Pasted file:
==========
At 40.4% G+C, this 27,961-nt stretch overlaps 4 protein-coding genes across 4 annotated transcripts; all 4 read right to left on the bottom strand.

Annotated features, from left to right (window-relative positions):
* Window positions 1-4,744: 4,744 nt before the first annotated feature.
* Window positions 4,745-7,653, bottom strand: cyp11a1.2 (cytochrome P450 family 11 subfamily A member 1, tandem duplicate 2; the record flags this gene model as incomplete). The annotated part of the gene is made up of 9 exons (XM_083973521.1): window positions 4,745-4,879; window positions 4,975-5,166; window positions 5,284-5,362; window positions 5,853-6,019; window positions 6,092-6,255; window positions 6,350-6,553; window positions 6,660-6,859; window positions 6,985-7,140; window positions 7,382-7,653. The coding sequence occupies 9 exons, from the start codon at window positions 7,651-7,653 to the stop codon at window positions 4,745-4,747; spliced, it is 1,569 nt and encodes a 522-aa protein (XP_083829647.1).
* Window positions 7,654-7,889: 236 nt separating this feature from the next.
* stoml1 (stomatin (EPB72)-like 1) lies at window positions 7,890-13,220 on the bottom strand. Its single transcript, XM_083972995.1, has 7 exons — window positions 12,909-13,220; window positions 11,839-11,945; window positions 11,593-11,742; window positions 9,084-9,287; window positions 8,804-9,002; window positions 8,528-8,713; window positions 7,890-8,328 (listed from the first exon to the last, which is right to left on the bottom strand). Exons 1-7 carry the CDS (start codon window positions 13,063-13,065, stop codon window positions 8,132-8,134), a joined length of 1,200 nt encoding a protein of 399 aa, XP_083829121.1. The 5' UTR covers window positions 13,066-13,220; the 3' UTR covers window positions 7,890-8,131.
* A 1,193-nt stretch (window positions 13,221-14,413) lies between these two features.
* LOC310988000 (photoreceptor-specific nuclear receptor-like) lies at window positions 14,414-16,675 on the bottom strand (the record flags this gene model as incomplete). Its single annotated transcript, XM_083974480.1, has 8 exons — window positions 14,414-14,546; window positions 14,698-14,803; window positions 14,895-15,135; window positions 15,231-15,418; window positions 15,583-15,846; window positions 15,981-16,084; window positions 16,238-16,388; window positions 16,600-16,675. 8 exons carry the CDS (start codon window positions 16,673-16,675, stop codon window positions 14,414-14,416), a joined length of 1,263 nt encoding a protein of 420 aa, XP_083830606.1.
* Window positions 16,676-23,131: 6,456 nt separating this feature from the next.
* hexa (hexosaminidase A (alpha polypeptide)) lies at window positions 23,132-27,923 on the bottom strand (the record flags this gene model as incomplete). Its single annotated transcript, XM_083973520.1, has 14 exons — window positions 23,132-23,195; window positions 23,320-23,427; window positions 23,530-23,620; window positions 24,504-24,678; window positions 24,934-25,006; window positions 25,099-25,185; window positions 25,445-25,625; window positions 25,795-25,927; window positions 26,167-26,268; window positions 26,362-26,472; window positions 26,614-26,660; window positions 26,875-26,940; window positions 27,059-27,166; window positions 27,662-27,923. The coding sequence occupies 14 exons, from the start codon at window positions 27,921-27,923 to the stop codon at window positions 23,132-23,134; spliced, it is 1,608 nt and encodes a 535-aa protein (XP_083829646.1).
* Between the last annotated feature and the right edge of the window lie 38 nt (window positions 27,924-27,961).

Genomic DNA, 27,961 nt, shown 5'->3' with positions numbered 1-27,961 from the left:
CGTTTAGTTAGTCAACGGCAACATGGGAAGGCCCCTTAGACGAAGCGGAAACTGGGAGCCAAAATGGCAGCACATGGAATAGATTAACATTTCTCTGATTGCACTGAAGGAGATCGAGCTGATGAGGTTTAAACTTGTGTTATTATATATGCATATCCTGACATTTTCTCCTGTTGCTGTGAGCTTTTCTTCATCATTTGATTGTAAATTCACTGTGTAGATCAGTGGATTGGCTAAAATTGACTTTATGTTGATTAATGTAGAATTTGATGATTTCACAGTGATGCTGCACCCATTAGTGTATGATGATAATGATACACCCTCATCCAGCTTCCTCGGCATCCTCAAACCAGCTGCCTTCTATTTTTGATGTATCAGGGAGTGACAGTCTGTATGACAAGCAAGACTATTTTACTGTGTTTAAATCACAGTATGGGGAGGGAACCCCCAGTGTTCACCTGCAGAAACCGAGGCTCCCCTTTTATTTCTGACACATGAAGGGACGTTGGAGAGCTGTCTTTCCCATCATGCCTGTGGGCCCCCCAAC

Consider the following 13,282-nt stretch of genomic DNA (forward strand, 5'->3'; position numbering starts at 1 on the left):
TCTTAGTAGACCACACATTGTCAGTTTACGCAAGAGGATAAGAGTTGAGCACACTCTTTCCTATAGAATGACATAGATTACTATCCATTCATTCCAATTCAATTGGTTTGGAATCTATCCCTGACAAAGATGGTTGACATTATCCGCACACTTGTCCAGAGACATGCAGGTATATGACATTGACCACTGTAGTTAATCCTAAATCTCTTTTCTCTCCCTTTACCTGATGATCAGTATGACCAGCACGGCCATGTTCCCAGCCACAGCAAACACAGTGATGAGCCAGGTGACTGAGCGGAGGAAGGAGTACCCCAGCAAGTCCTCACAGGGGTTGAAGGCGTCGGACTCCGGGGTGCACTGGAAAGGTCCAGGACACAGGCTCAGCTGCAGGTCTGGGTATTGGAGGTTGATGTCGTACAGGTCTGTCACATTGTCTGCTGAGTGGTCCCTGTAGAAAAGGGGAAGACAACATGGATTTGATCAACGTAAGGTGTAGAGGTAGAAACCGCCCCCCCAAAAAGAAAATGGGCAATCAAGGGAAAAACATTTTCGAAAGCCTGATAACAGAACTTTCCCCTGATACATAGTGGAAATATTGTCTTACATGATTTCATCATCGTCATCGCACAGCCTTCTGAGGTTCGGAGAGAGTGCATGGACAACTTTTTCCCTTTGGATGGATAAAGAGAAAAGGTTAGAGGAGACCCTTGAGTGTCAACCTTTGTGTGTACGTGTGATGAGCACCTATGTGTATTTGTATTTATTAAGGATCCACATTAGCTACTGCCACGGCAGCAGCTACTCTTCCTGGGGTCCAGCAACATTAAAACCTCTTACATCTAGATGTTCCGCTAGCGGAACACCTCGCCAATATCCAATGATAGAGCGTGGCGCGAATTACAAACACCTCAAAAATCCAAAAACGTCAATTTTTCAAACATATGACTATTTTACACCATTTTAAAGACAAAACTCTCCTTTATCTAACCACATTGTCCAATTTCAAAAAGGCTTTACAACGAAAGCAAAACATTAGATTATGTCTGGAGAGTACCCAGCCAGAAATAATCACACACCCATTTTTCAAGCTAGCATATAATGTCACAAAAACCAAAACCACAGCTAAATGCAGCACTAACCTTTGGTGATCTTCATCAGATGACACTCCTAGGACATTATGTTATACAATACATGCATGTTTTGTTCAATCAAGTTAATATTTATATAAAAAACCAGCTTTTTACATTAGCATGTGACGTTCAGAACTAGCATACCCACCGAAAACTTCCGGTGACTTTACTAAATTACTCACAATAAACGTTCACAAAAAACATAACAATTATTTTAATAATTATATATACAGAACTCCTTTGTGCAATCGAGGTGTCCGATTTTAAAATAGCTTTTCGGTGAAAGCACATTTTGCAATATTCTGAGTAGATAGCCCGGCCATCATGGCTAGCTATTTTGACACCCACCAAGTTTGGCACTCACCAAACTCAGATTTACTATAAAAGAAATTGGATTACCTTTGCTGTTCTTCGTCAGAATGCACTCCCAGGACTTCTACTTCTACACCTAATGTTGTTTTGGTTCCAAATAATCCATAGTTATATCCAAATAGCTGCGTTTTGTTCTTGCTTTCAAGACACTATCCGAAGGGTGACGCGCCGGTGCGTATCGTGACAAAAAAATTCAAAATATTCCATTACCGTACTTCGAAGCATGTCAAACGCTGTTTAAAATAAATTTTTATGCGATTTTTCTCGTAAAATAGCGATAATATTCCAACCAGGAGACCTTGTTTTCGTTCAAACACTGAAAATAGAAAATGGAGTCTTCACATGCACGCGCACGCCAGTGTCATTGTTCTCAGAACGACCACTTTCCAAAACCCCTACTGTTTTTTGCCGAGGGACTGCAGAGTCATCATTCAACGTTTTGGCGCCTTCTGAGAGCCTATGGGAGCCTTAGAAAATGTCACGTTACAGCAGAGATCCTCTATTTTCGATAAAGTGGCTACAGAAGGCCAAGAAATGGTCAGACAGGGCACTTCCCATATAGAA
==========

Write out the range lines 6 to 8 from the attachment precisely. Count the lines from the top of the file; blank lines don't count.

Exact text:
* stoml1 (stomatin (EPB72)-like 1) lies at window positions 7,890-13,220 on the bottom strand. Its single transcript, XM_083972995.1, has 7 exons — window positions 12,909-13,220; window positions 11,839-11,945; window positions 11,593-11,742; window positions 9,084-9,287; window positions 8,804-9,002; window positions 8,528-8,713; window positions 7,890-8,328 (listed from the first exon to the last, which is right to left on the bottom strand). Exons 1-7 carry the CDS (start codon window positions 13,063-13,065, stop codon window positions 8,132-8,134), a joined length of 1,200 nt encoding a protein of 399 aa, XP_083829121.1. The 5' UTR covers window positions 13,066-13,220; the 3' UTR covers window positions 7,890-8,131.
* A 1,193-nt stretch (window positions 13,221-14,413) lies between these two features.
* LOC310988000 (photoreceptor-specific nuclear receptor-like) lies at window positions 14,414-16,675 on the bottom strand (the record flags this gene model as incomplete). Its single annotated transcript, XM_083974480.1, has 8 exons — window positions 14,414-14,546; window positions 14,698-14,803; window positions 14,895-15,135; window positions 15,231-15,418; window positions 15,583-15,846; window positions 15,981-16,084; window positions 16,238-16,388; window positions 16,600-16,675. 8 exons carry the CDS (start codon window positions 16,673-16,675, stop codon window positions 14,414-14,416), a joined length of 1,263 nt encoding a protein of 420 aa, XP_083830606.1.